NEW YORK — If Florida State quarterback Jameis Winston walks off with the Heisman Trophy tonight, he will have won it over an impressive group of finalists.
Winston is the favorite to win the trophy awarded annually to the nation's most outstanding college football player. After passing for 3,820 yards and 38 touchdowns, he is poised to become only the second freshman to win.
For the Bessemer, Ala., native, the chance to have his name etched among the game's all-time elite players is an opportunity to pay homage to those who have helped him get this far.
"It will be an honor," he said. "If that happens, just to look in the stands and see my family and my coach. … 'Hey, I made you happy, I made you proud.' It's not really for me, it's for my teammates. My teammates, they're going to like that because my teammates want me to get it. My family, of course they want me to get it. It's more about them than me."
Six finalists will be in New York, the largest field since 1994. Among them is a 2,000-yard rusher (Andre Williams of Boston College), a two-time national championship starting quarterback (AJ McCarron of Alabama), and the reigning Heisman winner (Texas A&M's Johnny Manziel) who last year became the first freshman to win the award.
"Of course it made me feel good," McCarron said of being a finalist. "I kind of smiled, proved a lot of people wrong. But I also feel like I earned it and I deserve it. I mean, if you look at the three years of me starting, I'll put my numbers up with anybody in the country — consistent. "
No one is more surprised to be among the invited than Williams. With 2,102 yards he is the first 2,000-yard rusher in NCAA Division I-A since UConn's Donald Brown had 2,083 in 2008. "It's really kind of surreal," Williams said. "It seems fake to me."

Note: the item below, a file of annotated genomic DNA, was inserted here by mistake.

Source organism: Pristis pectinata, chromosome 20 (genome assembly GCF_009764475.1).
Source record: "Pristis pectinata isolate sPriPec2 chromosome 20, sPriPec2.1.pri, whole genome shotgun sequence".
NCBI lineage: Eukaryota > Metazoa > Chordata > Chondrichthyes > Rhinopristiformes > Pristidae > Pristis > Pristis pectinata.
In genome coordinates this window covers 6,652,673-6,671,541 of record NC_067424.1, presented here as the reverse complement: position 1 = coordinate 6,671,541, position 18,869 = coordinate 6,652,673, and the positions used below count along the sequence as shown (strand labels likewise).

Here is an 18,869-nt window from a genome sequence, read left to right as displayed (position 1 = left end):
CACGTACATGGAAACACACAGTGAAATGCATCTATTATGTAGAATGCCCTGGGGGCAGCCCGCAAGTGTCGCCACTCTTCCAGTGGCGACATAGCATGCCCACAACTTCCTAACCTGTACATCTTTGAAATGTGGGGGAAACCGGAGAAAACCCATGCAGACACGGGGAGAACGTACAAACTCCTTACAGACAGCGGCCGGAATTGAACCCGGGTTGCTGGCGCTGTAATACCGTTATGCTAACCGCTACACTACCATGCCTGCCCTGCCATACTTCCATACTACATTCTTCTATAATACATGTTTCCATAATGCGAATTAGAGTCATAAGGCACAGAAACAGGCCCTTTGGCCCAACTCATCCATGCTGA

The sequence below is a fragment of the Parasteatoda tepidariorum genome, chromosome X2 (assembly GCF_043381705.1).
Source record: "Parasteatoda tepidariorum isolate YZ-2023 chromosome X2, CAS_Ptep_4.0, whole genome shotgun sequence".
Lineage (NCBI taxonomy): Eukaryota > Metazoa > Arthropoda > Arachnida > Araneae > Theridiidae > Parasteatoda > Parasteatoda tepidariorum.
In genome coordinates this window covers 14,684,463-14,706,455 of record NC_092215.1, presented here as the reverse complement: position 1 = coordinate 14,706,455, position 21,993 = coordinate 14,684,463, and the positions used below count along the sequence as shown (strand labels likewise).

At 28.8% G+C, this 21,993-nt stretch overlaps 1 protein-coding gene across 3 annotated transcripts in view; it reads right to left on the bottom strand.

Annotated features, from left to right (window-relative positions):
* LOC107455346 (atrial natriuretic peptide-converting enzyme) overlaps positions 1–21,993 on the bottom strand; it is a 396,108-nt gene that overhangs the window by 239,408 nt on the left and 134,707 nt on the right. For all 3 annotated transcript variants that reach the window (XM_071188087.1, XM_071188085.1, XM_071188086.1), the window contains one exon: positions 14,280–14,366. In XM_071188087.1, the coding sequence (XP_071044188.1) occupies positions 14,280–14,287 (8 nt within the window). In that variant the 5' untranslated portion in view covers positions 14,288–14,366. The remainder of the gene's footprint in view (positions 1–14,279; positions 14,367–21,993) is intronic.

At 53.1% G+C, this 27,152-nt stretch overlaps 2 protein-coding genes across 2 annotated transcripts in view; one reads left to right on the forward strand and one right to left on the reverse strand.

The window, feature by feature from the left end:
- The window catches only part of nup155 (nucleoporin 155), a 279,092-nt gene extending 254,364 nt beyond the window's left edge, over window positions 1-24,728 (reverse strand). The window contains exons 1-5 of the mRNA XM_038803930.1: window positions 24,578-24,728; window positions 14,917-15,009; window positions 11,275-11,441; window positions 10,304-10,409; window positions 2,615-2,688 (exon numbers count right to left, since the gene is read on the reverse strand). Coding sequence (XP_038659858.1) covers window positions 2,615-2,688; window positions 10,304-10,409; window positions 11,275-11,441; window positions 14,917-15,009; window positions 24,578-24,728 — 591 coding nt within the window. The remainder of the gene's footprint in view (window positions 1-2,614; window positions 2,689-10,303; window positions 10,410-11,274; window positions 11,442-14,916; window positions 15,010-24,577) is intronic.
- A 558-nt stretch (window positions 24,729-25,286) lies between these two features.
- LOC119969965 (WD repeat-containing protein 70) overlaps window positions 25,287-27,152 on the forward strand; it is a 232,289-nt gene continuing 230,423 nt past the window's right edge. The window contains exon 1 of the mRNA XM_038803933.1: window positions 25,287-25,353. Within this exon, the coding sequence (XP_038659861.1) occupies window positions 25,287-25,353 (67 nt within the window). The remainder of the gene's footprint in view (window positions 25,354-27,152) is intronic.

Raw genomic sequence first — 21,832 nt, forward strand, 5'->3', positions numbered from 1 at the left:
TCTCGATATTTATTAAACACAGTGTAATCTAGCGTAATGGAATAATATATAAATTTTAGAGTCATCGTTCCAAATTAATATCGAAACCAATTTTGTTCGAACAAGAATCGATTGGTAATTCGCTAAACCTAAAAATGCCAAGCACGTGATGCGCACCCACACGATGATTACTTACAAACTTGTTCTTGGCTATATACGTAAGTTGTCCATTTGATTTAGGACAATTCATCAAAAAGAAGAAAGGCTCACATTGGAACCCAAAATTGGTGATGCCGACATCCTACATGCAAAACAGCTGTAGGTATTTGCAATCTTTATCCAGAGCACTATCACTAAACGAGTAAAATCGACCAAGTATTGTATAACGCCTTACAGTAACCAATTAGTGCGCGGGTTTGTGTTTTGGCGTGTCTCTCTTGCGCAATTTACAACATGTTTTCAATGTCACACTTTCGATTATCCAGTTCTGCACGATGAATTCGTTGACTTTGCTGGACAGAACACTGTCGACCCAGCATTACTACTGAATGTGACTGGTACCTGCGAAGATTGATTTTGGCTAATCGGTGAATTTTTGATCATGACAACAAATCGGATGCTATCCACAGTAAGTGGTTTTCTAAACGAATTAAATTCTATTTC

For Manziel, who is pondering whether to return for his junior season, the possibility of having the award presented to another redshirt freshman is "a neat deal."
As a Heisman winner, Manziel had the opportunity and the right to vote for himself. He said he tried to be objective: "I am allowed to vote for myself, but I did not vote for myself in first or second place."
For Winston, the ceremony is the latest event in an eventful month. On Dec. 5 the State Attorney's Office in Tallahassee completed an investigation into a sexual assault complaint and concluded there was not enough evidence to charge Winston. The allegations caused many to question whether Winston should win the award if the matter wasn't concluded. Winston maintained his innocence, and his play on the field never wavered as he led the Seminoles to the ACC title two days after the state attorney's announcement.
"I knew I did nothing wrong," Winston, 19, said Friday. "I knew I could respect the process and I'd eventually be vindicated. It was more about me being silent for my family because I didn't want to put my family in those situations."
Coach Jimbo Fisher has not lobbied for Winston but said if he could make a compelling case.
"I think when you talk about the Heisman, you talk about great players," Fisher said. "I define great players like this: It's a great performance over a long period of time and the consistency which you play with, and I think the thing that he has done from start to finish, he's been consistent throughout the year. … I don't know if anybody in America has done that more so than he has. … So from that standpoint I think Jameis is definitely out in front of that category."
Information from the Associated Press was used in this report.